UVA wideout T.J. Thorpe was on the field for two plays last week against William and Mary, but he made his presence felt Friday night against Boise State, scoring on a 75-yard catch-and-run on a wing-and-a-prayer third-down heave from quarterback Matt Johns in the first quarter.
His most recent catch in Scott Stadium before that one came last October, for North Carolina, a game-winning fourth-quarter score for the Heels in a 28-27 comeback victory over the ‘Hoos.
Turned out that Thorpe wouldn’t catch another ball all night.
When you hear why, you’ll realize how overwhelmed Virginia is from an offensive scheme standpoint.
“After the touchdown, every time I was in the boundary for the rest of the game, they had a linebacker over me with the corner behind him. It definitely made it difficult to get into routes. That’s why Matt was sitting back there, but no one was open,” Thorpe said after the game.
That was Johns’ view of things as well.
“After the touchdown they started doubling him a lot and dropping a lot of guys into coverage while really only rushing three, so that was tough not having him downfield as much,” Johns said.
So, OK, we get it. Boise State saw Thorpe burn the secondary on a catch-and-run, and the Broncos responded by shifting coverages his way to make sure they didn’t get burned again.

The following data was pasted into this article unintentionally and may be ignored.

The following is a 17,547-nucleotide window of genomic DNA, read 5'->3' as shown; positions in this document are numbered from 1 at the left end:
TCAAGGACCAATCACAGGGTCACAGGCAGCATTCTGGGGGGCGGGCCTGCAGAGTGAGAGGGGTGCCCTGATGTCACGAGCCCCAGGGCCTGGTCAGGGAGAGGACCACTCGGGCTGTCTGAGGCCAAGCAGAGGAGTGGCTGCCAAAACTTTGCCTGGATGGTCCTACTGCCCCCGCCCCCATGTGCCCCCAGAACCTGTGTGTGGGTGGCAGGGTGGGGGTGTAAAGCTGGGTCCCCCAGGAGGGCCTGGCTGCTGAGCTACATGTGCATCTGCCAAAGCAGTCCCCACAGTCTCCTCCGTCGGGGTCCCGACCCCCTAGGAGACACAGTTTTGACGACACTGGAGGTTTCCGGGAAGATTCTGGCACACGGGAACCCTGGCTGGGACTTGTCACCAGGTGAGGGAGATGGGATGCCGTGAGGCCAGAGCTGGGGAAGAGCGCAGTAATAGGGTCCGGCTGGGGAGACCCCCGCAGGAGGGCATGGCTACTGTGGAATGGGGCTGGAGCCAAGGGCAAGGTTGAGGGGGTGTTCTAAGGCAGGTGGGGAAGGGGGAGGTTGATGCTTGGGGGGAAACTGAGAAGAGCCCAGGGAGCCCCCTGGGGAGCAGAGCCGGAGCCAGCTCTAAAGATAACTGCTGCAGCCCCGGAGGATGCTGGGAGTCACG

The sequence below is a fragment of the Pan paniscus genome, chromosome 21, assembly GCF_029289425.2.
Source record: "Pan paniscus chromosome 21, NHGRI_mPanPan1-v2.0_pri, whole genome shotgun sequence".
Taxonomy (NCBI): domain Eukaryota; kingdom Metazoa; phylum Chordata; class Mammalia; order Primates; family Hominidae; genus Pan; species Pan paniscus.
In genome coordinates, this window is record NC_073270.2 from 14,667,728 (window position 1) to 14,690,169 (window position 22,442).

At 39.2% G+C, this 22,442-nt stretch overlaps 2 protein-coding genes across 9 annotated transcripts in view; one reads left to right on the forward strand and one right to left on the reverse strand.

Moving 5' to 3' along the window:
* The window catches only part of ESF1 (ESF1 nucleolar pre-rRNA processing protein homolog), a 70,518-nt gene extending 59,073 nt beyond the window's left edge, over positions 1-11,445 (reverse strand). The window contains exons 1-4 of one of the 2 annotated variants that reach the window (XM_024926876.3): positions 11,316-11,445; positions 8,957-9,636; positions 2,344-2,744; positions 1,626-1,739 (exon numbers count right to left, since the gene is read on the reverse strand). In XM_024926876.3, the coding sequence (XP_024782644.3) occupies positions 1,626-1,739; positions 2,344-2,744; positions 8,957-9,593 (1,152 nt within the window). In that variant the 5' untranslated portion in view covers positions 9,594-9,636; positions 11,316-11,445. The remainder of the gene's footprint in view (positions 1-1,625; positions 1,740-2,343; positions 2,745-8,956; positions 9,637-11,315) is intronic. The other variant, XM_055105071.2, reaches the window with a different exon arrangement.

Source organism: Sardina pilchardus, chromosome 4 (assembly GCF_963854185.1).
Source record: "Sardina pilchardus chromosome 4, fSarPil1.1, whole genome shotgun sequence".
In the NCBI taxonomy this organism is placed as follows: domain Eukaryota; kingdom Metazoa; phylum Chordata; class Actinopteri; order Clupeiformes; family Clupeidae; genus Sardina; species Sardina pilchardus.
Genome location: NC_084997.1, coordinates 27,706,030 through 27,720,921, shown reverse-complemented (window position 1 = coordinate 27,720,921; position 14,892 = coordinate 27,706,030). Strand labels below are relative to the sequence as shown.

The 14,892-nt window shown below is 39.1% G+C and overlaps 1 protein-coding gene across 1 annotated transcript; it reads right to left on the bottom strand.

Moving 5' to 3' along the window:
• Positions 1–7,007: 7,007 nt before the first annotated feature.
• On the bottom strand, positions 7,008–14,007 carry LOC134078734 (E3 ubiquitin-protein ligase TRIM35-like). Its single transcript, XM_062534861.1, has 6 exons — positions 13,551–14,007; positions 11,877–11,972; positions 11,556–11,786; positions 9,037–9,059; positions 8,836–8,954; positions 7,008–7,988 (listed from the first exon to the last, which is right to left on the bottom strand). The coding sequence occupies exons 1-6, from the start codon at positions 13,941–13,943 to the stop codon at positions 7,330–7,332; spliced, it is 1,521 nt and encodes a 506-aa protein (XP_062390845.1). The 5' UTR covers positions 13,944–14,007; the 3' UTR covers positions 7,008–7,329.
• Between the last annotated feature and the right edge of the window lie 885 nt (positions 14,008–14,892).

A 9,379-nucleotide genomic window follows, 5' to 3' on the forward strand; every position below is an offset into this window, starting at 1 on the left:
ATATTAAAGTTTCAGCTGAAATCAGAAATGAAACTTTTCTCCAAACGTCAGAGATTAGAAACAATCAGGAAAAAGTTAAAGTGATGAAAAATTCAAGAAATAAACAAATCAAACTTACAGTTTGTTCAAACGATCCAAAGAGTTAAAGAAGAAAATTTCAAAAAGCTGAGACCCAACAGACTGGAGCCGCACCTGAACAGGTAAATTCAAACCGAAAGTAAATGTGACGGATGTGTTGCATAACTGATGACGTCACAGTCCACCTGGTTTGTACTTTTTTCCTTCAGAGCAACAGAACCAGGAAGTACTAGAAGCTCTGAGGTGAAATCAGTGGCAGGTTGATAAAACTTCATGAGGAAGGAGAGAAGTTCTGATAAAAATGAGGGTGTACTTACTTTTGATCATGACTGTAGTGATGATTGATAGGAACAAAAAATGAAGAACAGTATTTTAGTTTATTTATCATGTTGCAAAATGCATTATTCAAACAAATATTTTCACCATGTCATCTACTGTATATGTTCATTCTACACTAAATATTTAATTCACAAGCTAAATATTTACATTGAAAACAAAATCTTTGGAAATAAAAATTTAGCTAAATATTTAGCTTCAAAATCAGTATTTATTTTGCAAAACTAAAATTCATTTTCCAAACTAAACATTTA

That’s victory UVA. Right? With a linebacker and corner bracketing Thorpe, that should create more room for the running game to operate, more space on underneath routes for backs out of the backfield, for tight ends on crosses.
Send Thorpe on deep posts and fly routes, and feast on the soft spots created by the overconcern about Thorpe and his one big play.
No. Boise State took Thorpe out of the game by putting a linebacker underneath and a corner on him deep, and yet was still able to stuff the run and take out whatever else there was to the Virginia passing game.
This is where things get downright depressing. UVA gained 273 yards of total offense on the night: 75 came on the Thorpe TD, 45 came on a catch-and-run TD for Taquan Mizzell.
Looking through the play-by-play, the Cavs gained 197 of their yards on seven plays. The other 59 plays from scrimmage gained 76 yards.
It’s hard to imagine winning too many games gaining about a yard a play on 59 snaps, and that’s not even accounting for the five turnovers, two of them pick-sixes.
Just a note to T.J. Thorpe: expect to see linebackers and safeties edging your way for the foreseeable future, until your offensive coordinator can figure out how to take advantage of that extra attention being thrown your way.
– Story by Chris Graham